Traditionally, inspiration is a personal matter. It is an unknown communion between the creator and an other source. This process is entirely internal to the author, taking place on a private scale.
Calvino attempts to depersonalize the act of creation. Inspiration is no longer internal, but rather as transparent as any mechanical process. However, combination is not nearly as simple as it seems. The division of artistic matter into clearly defined units does not make putting those units into a larger structure any simpler.
The best analogy is musical. Sounds are created by vibrations in the air. Humans can hear any sounds between approximately 20 and 20,000 Hz. Clearly there is an infinite number of possible sounds in this range, without every considering other factors such as volume or timbre.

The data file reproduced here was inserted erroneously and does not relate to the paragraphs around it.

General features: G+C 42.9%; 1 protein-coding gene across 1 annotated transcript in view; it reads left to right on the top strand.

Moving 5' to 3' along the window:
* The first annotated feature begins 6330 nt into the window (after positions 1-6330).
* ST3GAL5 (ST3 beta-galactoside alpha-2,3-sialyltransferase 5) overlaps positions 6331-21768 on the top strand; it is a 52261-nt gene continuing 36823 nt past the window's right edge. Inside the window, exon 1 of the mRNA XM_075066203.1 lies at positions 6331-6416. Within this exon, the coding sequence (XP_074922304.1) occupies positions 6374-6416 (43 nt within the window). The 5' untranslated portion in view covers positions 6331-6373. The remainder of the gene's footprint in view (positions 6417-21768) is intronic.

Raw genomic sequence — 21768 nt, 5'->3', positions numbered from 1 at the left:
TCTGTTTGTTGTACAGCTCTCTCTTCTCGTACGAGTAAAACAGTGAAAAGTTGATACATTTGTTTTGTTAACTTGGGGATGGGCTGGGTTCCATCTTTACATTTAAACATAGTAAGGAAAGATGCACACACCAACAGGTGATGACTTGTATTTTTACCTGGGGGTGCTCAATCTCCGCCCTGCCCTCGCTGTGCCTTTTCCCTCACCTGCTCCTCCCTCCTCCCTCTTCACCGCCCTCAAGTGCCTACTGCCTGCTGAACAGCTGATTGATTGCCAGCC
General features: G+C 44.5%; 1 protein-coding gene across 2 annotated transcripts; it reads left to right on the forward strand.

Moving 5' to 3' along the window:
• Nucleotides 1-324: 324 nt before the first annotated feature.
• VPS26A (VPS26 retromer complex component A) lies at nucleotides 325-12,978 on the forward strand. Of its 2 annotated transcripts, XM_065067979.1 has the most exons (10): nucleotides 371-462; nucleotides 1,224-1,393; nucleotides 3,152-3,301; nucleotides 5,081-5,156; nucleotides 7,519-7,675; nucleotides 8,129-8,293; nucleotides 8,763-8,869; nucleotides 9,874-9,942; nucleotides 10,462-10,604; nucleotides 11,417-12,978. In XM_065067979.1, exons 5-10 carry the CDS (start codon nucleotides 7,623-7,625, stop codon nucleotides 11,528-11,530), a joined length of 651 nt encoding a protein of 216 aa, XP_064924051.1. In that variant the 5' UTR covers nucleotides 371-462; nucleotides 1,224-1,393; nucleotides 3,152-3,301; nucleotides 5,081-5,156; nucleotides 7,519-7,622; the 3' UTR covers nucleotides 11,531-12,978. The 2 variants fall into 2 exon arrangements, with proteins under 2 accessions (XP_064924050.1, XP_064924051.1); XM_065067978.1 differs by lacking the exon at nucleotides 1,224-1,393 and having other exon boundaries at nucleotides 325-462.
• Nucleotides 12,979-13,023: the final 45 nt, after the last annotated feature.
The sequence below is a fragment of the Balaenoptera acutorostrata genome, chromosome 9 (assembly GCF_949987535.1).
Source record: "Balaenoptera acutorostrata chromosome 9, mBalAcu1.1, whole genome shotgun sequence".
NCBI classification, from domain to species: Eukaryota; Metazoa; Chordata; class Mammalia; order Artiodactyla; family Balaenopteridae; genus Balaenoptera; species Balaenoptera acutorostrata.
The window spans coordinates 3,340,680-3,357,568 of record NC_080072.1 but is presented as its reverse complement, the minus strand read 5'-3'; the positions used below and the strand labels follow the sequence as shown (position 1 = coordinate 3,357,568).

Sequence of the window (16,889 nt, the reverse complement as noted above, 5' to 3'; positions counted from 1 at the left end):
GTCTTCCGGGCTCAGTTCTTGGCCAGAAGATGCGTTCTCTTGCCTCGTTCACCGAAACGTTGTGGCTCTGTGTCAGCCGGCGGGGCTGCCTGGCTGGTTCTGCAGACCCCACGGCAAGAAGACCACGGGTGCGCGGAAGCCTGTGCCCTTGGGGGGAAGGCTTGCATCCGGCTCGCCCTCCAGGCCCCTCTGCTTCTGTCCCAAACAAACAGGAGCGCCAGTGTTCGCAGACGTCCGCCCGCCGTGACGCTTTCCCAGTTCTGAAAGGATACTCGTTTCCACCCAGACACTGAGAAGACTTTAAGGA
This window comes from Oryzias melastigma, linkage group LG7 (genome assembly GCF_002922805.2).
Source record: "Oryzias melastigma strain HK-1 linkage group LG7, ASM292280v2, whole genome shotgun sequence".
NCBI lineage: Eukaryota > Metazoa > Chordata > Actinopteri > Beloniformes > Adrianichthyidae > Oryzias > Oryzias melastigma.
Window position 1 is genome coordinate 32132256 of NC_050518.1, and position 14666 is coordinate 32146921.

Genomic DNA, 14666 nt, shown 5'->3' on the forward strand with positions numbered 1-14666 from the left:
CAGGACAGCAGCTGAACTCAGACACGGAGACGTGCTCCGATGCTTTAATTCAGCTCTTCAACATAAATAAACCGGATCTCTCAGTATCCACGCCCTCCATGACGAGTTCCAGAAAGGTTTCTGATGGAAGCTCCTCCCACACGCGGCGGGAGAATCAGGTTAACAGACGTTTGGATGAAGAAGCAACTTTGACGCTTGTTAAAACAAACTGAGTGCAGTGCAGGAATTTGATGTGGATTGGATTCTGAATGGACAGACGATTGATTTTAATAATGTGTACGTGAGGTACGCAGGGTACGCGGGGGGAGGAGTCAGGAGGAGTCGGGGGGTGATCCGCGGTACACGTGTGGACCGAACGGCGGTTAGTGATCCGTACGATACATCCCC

However, Western music (and most other musical systems as well) do not attempt to exploit even a significant fraction of this material. Western music divides this infinite range into only 12 notes, an almost absurd reduction. Yet all Western music has arisen out of these 12 notes. Bach, and the Beatles both proceeded by a "simple" combinatory process.
img: Microstructure Imaging, The Peripheral Systems Laboratory, the School of Computer and Communication Sciences, Ecole Polytechnique Fédérale de Lausanne.